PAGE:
April 4, 2017
Dear Members of the Minnesota House:
We, the undersigned organizations and the citizens we represent, respectfully ask you to vote NO on the H.F. 707 – the House Omnibus Legacy Bill.
In 2008, 1.8 million Minnesota voters approved the Clean Water, Land & Legacy Amendment, which dedicates 3/8th of 1 percent sales tax increase dedicated to water quality, land conservation, parks & trails, and arts and culture. Support for the Amendment has grown since its passage, with fully 75% of Minnesotans favoring the Amendment in a recent non-partisan statewide poll.1
While we appreciate the work of committee members to bring this year’s Legacy bill to the floor early in the session, the bill in its current form undermines the promise of the Clean Water Land and Legacy Amendment by:
- Raiding more than 10% of the annual appropriations from the Clean Water Fund to pay for general fund cuts to base Soil & Water Conservation District operations, violating the spirit of the Amendment and the Legislature’s 2015 promise to taxpayers as laid out in law;
- Reducing funding for priority drinking water programs, watershed restoration initiatives and agricultural research programs that hold great promise for restoring Minnesota’s waters; and
- Cutting over $4.2 million from Wildlife Management Areas and Scientific and Natural Areas acquisitions.
Raiding the Clean Water Fund
The most contentious provision in HF 707 shifts $22 million in base grants to the state’s 90 soil and water conservation districts (SWCDs) from the General Fund to the Clean Water Fund for administrative costs to help landowners comply with the buffer law. When the buffer law was enacted in 2015, legislators agreed to one-time funding for the first two years of this work with Clean Water Fund money, with the promise that future appropriations for SCWDs would come from the general fund.2
The House bill reneges on this agreement and once again dips into the Clean Water Fund for buffer implementation funding. This shift from the general fund to the Constitutionally-dedicated Clean Water Fund violates the spirit of the Legacy Amendment, and flagrantly breaks the trust of the millions of Minnesota voters who successfully supported passage and continue to support the Amendment. If the legislature again raids this fund, for the second consecutive time, it is a grave threat to the long term integrity of the Clean Water Fund.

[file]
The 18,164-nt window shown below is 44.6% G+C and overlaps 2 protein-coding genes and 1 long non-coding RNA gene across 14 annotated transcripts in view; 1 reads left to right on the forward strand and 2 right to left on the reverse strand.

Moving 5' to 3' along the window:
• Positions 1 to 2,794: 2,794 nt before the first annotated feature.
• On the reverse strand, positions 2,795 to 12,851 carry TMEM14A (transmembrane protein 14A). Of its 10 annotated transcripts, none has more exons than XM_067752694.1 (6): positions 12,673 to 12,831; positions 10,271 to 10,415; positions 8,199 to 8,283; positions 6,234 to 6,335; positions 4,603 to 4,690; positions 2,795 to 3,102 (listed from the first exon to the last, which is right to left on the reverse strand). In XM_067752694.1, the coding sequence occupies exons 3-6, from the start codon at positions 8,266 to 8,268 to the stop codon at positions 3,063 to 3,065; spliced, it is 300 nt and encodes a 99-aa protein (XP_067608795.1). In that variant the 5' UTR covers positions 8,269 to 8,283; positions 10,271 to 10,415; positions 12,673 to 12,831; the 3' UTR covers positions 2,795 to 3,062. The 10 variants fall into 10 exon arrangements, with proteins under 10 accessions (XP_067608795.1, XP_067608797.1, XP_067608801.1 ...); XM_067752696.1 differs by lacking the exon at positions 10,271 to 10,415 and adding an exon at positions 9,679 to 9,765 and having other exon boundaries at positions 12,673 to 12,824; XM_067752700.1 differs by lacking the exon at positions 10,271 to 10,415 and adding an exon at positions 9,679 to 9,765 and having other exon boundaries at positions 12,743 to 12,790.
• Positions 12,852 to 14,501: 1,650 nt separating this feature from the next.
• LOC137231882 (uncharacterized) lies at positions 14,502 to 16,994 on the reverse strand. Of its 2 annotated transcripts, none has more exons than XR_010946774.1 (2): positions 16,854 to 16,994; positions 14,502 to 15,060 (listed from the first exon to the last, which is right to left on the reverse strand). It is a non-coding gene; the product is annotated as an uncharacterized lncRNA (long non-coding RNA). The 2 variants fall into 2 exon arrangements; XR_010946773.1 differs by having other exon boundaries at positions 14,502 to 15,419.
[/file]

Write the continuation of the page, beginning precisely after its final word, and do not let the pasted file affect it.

Cuts to Priority Clean Water Programs
In order to pay for this $22 million shift, the House makes a number of cuts to priority clean water programs recommended by the Clean Water Council. These cuts undermine Minnesota’s progress toward our clean water goals. These cuts include:
- De-funding drinking water protections: H.F. 707 reduces or eliminates nearly $8.9 million in Clean Water Fund money for several programs that protect Minnesota’s drinking water and groundwater resources. These cuts include:
• $3.5M less for BWSR Targeted Wellhead/Drinking Water Protection
• $5M less for BWSR Surface and Drinking Water Protection/Restoration Grants
• $280,000 less for Minnesota department of Health Source Water Protection
• $100,000 less for Met Council Metropolitan Area Water Supply Sustainability Support
In addition to planned general fund cuts to our environmental agencies, these cuts reduce funding for groundwater and drinking water protection programs that help address urgent drinking water and water supply protection needs across the state.
- Cutting funding for the University of Minnesota’s Forever Green Agricultural Initiative: H.F. 707 includes $950,000 less in Minnesota Department of Agriculture funding for the University of Minnesota’s Forever Green Agricultural Initiative. This innovative initiative is successfully developing new cover and perennial crops that protect water quality, soil health and support habitat and pollinator health while enhancing farm profitability in Minnesota. H.F. 707 represents a significant cut to this program despite its longstanding bi-partisan support.